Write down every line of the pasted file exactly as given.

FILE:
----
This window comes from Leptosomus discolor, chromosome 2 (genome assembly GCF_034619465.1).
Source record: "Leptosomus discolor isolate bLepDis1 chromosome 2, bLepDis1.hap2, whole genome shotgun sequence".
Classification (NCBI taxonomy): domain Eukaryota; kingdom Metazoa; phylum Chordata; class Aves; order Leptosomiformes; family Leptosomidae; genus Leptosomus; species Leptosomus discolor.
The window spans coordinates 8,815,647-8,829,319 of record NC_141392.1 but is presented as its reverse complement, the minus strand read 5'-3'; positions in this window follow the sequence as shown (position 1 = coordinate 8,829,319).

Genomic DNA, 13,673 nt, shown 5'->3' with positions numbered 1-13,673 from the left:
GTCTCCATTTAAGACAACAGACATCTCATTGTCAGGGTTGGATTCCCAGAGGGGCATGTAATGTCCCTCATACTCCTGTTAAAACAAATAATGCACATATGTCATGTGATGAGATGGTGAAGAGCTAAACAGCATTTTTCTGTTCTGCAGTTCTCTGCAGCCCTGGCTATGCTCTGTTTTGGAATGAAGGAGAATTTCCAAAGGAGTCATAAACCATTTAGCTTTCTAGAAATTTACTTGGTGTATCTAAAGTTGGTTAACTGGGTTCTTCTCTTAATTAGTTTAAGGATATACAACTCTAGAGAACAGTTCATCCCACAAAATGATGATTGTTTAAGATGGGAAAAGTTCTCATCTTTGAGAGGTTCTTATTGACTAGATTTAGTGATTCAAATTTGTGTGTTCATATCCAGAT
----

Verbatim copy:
This window comes from Leptosomus discolor, chromosome 2 (genome assembly GCF_034619465.1).
Source record: "Leptosomus discolor isolate bLepDis1 chromosome 2, bLepDis1.hap2, whole genome shotgun sequence".
Classification (NCBI taxonomy): domain Eukaryota; kingdom Metazoa; phylum Chordata; class Aves; order Leptosomiformes; family Leptosomidae; genus Leptosomus; species Leptosomus discolor.
The window spans coordinates 8,815,647-8,829,319 of record NC_141392.1 but is presented as its reverse complement, the minus strand read 5'-3'; positions in this window follow the sequence as shown (position 1 = coordinate 8,829,319).

Genomic DNA, 13,673 nt, shown 5'->3' with positions numbered 1-13,673 from the left:
GTCTCCATTTAAGACAACAGACATCTCATTGTCAGGGTTGGATTCCCAGAGGGGCATGTAATGTCCCTCATACTCCTGTTAAAACAAATAATGCACATATGTCATGTGATGAGATGGTGAAGAGCTAAACAGCATTTTTCTGTTCTGCAGTTCTCTGCAGCCCTGGCTATGCTCTGTTTTGGAATGAAGGAGAATTTCCAAAGGAGTCATAAACCATTTAGCTTTCTAGAAATTTACTTGGTGTATCTAAAGTTGGTTAACTGGGTTCTTCTCTTAATTAGTTTAAGGATATACAACTCTAGAGAACAGTTCATCCCACAAAATGATGATTGTTTAAGATGGGAAAAGTTCTCATCTTTGAGAGGTTCTTATTGACTAGATTTAGTGATTCAAATTTGTGTGTTCATATCCAGAT